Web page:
This is perhaps the easiest and most overlooked way to produce a blog quickly. If one customer asks a question, many other customers probably have the exact same question. Why not please them all with a single post you can point o over and over again when customers ask the same question in the future.

General questions are best, such as how to use or purchase the type of products you make or why a person would choose your product over a similar product offered elsewhere.

Example: One of the questions a breast reconstruction patient may have is how to safely and comfortably exercise after breast reconstruction surgery. In this post, Teri Pearman of Infusion Breast Care Botanicals, who offers skin care products to sooth the skin after breast cancer treatments, answers this question. This is a great way for Teri to help the public in a way that clearly also leads them to her products.

2. Introduce a New Customer Service Feature

Don’t you think your customers deserve to know when you introduce a new feature that will help you serve them better? Of course you do, and a blog post is a great way to inform them.

In this post, Anne-Maria Faiola of Bramble Berry, tells her customers about a new packing machine that will help people get their packages faster and with less chance of damage. Whether it’s a shipping machine, a new customer service hire, or a fancy new app that helps you answer your customers’s questions more quickly, it makes a great blog post, and your customers deserve to know about it.

3. Share a Favorite Recipe

All you need to make a yummy recipe seem appealing is a person who is breathing! Everyone has to prepare food and eat it. This means that, at some points in time, everyone human on the Internet will be looking for a recipe. Why not yours?!

A recipe does not necessarily have to specifically complement your products, but if it does, all the better.

Example: Dennis and Kayla Fioravanti manage the Red Cedar Bison Farm in Tennessee, and Kayla is the resident bison-for-dinner expert. In this post, she shares how to make Strawberry Balsamic Glazed Bison Steaks. The recipe is shared on a printable recipe card so anyone can print it out and put it in a convenient place in the kitchen or easily share it with a friend.

4. Record a Video About a Product or Service

YouTube is a very popular search engine on its own. Why not make a video introducing your newest product or telling your customers about your making process? Everyone loves a behind-the-scenes look, even more when it’s a look at how you make a product they love to buy?

Example: When Christy Rose of KB Shimmer blogged abut how she made her Very Berry Vanilla Soap, she used three videos to showcase the beautiful colors and the amazing way her handmade soap came together in the soap pot.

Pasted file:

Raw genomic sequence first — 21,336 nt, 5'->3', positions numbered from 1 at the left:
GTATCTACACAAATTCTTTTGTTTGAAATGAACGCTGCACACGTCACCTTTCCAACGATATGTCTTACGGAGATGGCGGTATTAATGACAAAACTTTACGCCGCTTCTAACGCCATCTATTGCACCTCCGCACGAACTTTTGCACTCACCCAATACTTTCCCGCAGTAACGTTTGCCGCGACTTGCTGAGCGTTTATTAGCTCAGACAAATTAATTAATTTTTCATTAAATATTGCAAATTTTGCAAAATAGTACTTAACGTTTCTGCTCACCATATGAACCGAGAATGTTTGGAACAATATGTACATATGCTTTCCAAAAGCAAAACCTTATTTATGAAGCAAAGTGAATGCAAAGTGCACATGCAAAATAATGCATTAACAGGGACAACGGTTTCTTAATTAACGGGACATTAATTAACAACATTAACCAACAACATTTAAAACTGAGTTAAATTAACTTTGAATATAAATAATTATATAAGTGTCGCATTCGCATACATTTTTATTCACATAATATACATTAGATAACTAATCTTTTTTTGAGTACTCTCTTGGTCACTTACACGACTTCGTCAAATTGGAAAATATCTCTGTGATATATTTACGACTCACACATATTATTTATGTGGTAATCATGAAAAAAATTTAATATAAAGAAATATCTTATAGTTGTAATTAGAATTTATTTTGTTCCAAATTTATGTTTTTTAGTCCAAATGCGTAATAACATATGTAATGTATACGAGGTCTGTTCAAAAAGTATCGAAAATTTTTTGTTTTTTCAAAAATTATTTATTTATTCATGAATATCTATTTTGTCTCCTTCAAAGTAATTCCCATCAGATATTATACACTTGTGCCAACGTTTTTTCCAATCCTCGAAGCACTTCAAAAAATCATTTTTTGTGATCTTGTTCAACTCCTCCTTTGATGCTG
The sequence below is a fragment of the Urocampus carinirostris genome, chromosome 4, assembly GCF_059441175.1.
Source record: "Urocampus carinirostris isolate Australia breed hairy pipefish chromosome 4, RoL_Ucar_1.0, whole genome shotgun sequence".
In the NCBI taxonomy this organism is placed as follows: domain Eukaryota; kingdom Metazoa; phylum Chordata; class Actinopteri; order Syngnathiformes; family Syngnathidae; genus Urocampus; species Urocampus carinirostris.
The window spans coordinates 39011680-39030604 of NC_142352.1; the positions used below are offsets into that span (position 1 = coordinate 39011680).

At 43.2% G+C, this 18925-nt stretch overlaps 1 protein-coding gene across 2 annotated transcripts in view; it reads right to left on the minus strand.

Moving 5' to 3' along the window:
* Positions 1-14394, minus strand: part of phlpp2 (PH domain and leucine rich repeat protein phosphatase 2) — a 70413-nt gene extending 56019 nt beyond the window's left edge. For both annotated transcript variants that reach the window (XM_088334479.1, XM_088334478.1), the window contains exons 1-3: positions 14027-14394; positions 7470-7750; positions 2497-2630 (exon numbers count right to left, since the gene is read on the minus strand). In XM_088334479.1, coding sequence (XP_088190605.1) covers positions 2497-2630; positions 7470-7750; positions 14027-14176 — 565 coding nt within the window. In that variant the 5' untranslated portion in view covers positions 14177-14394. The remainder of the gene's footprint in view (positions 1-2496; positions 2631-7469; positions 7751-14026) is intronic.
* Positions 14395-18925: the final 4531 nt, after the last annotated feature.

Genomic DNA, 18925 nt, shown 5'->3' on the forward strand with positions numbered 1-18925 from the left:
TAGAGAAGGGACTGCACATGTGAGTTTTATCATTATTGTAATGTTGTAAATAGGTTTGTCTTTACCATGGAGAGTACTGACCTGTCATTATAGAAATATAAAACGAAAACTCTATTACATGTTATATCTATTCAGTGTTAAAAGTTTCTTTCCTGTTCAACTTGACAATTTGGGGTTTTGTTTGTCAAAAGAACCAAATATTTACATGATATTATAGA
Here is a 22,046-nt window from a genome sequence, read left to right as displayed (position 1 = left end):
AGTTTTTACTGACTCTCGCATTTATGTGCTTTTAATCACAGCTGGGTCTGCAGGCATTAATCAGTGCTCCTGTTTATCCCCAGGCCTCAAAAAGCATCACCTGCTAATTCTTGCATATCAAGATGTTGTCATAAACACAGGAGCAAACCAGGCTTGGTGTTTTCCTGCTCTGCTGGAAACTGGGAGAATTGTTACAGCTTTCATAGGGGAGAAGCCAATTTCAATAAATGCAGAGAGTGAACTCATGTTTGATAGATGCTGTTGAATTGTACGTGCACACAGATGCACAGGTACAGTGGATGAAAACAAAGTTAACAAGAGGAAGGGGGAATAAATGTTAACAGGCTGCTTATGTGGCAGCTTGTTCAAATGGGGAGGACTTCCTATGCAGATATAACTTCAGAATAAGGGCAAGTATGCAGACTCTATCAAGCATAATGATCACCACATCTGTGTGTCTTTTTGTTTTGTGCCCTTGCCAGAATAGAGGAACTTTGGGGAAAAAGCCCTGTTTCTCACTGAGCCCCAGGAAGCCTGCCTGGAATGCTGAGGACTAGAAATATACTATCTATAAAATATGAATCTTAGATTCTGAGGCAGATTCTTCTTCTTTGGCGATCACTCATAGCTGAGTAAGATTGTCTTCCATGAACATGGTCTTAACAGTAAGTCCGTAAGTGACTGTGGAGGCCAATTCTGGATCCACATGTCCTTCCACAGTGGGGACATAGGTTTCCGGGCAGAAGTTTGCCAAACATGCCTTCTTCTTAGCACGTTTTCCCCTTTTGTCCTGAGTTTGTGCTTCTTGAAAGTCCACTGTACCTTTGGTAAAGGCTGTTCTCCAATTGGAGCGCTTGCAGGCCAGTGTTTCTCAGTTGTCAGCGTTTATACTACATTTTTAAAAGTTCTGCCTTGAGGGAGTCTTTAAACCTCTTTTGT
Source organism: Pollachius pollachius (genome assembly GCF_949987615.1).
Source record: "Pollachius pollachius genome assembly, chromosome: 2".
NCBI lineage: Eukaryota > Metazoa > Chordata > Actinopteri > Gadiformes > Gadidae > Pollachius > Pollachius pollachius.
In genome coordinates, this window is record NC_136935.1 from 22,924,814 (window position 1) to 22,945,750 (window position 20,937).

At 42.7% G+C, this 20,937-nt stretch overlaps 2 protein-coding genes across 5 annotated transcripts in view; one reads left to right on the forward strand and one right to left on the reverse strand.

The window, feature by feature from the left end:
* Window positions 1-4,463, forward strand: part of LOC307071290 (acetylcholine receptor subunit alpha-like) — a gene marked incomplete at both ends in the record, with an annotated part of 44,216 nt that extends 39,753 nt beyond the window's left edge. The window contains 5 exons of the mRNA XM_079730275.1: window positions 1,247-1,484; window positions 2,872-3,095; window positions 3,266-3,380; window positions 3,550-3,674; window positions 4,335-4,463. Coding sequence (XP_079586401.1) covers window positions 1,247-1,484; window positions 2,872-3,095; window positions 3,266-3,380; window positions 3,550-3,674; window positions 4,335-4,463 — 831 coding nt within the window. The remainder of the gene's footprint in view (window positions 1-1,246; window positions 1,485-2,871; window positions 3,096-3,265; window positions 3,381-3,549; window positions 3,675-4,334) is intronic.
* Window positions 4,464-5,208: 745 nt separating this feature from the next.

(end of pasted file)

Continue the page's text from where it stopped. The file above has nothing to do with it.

5. Tell Your Customers How to Get the Most Out of the Products They Buy from You

Once someone buys your product, they may need your help using it properly. Why not satisfy existing customers with a blog post that tells them how to use a product they purchased from you. If you do, you may also simultaneously attract new customers who ask a similar question on a search engine.

Example: This post from Carrie and Darren Seibert of Soap Commander informs customers about the many different ways they can use their aftershave balm. Not only will customers benefit, but so will people searching the Internet for ways to maximize the aftershave balm they already have. Won’t it be great when they stumble on this post and not only get an answer o their question, but also find a new brand of aftershave balm to love?!

6. Tell the Story of a Handmade Entrepreneur or an Event in Your Town

Everyone loves a local story of a person striking out on their own in pursuit of the American dream. Use your blog to showcase a fellow entrepreneur or a feel-good, startup type event in your town.

Example: In this post, Cindy Jones of Sagescript shares about Startup Week in her hometown, and lets everyone know how she has volunteered to mentor young entrepreneurs as a part of the event. A post like this lets her customers, the local ones in particular, discover first-hand how Cindy gives back in her local community.

Rotate these ideas and you’ll never run out of blog post ideas for handmade entrepreneurs.

If you use this as a guide, you can rotate these six topics and easily have a blog post a week for the life of your business.

Be sure to use key words to attract your audience via search engines, and use a big, juicy, colorful graphic to complement the content.

Also, link to the blog post in all of your social media outlets, and make sure your newsletter subscribers know about it.

What are your super speedy blog post ideas for handmade entrepreneurs?